Reading Festival leads the way with deposit scheme

Biffy Clyro on the Main Stage, Reading Festival 2010Exactly one month after being embarrassed by a line-up leak, Reading Festival has launched a deposit scheme to help shift the last of its day and weekend tickets. 

The way the system works is you can reserve your ticket now for a £7 booking fee, with only 25 per cent of the ticket price paid up-front. The remaining balance is then paid in three equal instalments over the next three months.

Some may say they’re just copying Glastonbury, but the key difference is that most of the line-up has been revealed before you commit to pay and the monthly chunks of £48.12 are much more affordable than the £150 lump sum Glastonbury asked for earlier this month.

Also, Reading has a much younger target audience, so it makes sense to offer a staggered way to pay. With the price of festivals going up across the board and punters budgets being stretched tight, this could be the way forward for many UK music fests.

This year’s Reading and Leeds Festivals, just in case you haven’t already heard, will be headlined by My Chemical Romance, The Stokes, Pulp and Muse.

Has the leaked Reading line up proved a point?

Reading Festival 2011 line-up
Erm... whoops!

Reading Festival organisers and Zane Lowe have egg well and truly on their faces today after an unnamed Kerrang! insider leaked the full line-up yesterday lunchtime, more than five hours before it was due to be announced.

As a result, this year is the first time in at least four years that Reading weekend tickets have not sold out in a matter of hours. I checked 23 hours later and Seetickets was still selling them.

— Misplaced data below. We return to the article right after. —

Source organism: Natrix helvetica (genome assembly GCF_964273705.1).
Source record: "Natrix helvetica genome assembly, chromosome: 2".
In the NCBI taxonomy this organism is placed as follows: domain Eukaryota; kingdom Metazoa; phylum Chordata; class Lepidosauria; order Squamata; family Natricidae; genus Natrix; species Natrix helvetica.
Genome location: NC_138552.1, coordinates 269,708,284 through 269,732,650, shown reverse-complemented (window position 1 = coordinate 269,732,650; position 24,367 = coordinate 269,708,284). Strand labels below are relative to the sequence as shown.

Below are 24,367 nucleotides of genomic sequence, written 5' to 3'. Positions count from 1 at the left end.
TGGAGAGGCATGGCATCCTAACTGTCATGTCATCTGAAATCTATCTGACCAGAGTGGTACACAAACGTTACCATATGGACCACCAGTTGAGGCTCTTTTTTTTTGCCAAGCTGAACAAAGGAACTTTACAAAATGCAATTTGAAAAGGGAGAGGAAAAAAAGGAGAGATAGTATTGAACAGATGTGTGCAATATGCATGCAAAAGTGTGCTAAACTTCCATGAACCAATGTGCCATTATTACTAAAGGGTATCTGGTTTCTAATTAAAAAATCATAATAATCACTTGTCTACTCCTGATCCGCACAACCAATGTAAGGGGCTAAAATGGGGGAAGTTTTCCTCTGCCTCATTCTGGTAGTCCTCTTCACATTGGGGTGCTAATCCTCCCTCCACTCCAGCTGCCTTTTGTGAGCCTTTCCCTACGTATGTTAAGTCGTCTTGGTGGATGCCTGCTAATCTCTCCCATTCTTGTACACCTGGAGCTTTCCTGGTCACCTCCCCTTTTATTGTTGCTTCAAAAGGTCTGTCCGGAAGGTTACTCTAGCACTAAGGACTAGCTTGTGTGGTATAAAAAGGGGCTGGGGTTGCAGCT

The line-up itself was the subject of a fierce Twitter backlash, with many voicing their disapproval. But in all honesty it’s the same every year. Those with the most vociferously negative opinions will always be heard the loudest in the social media echo chamber. Although that said, the Official Reading Facebook page’s attempt to delete spoiler comments was hilariously naive and just proof that they had something to hide.

Is the line-up worse than in previous years? That’s hard to judge objectively, true there’s less metal, but that trend has been ongoing since 2008. The Strokes and My Chemical Romance are both massive bands, whether you like them or not and Muse’s only festival appearance this year is sure to be something rather special.

Zane lowe bbc radio one dj
Zane ain't happy...

The main difference this year is that the power appears to have been at least partially taken out of the organisers’ hands. Zane Lowe in particular was left looking more than a little bit foolish last night after his grandstanding annual line-up announcement live on BBC Radio One was well and truly gazumped by the power of the internet. As he struggled to maintain his trademark Kiwi cool, he let slip “this was meant to be a celebration and now I’m trending with hate.”

Maybe fans are a bit sick of being treated like unquestioning saps by the organisers, who are pushing towards getting the tickets on sale before anyone knows for sure who’s playing.

They may argue that they’re following Glastonbury’s lead, so they are justified. But this is only partially true, as the Pilton farm mega-fest only asks for a £50 deposit in good faith and they then only demand the rest once the first 20 or so bands are announced.

At the end of the day, I can’t help wondering whether this whole embarrassing debacle will maybe make Festival Republic think twice about their approach to announcing the line-up and selling tickets next year…

In the meantime for those of you that are going and are excited (like me), I humbly present my Reading Festival 2011 Spotify playlist and Neat Little Rows from the splendiferously magnificent new Elbow album: